Canyon Lake Gorge, part 1

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As promised yesterday, posting on my field trip to the Canyon Lake Gorge. The trip was part of a class I’m taking, and it was quite a privilege to get a look at this place— a pristine “portal” if you will, directly into the Lower Cretaceous.

First, some backstory about the place. Recent backstory, that is.

The photo above, taken yesterday, April 14, 2007, could not have been taken on the same day five years ago. If the two figures above were standing in the same place then, they would have been encased in limestone. Above them would be the same thin layer of fertile top soil and vegetation that you can see on either side of the photo. So, what happened?

Rain. Lots of rain. During the last week of June, 2002, a low pressure system stalled over the Hill Country, dropping more then the annual average rainfall (34-37 inches) in the space of one week.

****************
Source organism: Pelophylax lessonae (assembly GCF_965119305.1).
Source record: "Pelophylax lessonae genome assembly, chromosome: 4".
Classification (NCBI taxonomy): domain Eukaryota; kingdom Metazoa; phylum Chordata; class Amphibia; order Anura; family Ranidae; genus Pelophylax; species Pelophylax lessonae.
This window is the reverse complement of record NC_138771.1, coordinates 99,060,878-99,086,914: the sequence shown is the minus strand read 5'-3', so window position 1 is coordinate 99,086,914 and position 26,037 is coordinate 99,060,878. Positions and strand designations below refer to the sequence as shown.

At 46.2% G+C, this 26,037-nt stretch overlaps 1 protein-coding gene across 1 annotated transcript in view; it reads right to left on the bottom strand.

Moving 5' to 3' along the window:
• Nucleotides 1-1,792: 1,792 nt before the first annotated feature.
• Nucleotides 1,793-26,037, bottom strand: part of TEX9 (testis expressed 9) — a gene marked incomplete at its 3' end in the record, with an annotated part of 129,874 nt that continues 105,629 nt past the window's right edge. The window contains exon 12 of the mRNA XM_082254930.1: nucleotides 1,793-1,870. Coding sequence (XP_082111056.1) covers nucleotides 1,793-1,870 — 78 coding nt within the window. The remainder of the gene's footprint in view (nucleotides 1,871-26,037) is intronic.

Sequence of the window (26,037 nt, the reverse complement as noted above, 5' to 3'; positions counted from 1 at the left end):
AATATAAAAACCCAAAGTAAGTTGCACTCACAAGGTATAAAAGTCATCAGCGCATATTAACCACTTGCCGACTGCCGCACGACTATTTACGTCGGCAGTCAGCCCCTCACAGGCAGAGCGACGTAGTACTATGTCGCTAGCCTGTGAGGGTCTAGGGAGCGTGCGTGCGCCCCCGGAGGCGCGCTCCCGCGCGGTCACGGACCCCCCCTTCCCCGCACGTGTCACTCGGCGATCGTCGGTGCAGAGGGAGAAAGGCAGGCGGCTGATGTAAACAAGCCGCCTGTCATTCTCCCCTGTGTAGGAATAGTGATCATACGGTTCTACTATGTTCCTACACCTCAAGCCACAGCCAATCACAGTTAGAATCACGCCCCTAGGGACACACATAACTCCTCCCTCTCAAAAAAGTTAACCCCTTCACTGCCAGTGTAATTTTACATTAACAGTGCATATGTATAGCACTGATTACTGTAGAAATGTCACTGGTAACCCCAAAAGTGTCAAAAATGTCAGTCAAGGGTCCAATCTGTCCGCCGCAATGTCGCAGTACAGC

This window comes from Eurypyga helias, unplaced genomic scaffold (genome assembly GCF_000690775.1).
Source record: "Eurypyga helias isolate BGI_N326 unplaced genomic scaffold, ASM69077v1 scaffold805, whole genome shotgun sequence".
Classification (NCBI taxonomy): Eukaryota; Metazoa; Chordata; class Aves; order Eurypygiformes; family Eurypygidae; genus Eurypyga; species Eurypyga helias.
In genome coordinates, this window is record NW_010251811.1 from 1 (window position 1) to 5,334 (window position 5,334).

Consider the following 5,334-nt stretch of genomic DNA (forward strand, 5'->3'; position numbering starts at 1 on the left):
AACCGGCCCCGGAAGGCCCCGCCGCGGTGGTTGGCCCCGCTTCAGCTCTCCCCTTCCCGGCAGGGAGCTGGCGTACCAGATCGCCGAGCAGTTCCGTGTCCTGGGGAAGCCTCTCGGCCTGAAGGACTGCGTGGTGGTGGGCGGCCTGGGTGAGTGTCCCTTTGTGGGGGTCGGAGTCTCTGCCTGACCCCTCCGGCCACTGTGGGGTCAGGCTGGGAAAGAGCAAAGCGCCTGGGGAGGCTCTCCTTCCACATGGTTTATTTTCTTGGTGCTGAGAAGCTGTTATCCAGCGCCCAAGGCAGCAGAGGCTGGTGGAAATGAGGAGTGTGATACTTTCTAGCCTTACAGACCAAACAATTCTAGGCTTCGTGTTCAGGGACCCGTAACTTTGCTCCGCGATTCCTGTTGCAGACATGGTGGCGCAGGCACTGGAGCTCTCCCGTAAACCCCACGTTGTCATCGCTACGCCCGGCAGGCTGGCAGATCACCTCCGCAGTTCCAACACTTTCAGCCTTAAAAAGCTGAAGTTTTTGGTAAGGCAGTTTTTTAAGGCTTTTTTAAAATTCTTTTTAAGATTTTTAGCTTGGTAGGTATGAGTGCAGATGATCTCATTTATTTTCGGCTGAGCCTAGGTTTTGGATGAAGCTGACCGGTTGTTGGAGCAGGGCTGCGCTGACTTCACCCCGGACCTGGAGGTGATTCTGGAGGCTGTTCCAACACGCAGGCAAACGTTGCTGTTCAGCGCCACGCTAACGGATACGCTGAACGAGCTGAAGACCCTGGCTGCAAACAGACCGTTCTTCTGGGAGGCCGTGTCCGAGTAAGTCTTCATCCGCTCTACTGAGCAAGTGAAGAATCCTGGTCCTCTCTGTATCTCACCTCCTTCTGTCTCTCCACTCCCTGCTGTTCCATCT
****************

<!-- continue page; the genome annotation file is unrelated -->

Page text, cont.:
The dam itself, at the top right of the photo below, is 224 feet above the stream bed surface and the maximum capacity of the lake is 943 feet, mean sea level. The spillway, at the front of the photo, is 31 feet below the level of the dam. After days of rain, on July 5, 2002, a wall of water more than seven feet high crested the 1,250-foot-wide spillway at a velocity of more than 70,000 cubic feet per second, displacing thousands of cubic yards of bedrock and limestone.

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(Photo: Larry Kolvoord AMERICAN-STATESMAN)

The tremendous force of the floodwater carved out a mile-long gorge several hundred yards wide, with a maximum depth of approximately fifty feet, all the way back to the Guadalupe River, laying bare limestone from the early Cretaceous Glen Rose Formation, rock that had not been exposed for more than 65 million years.

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(Photo: Google Earth)

Continued in Canyon Lake Gorge, Part 2

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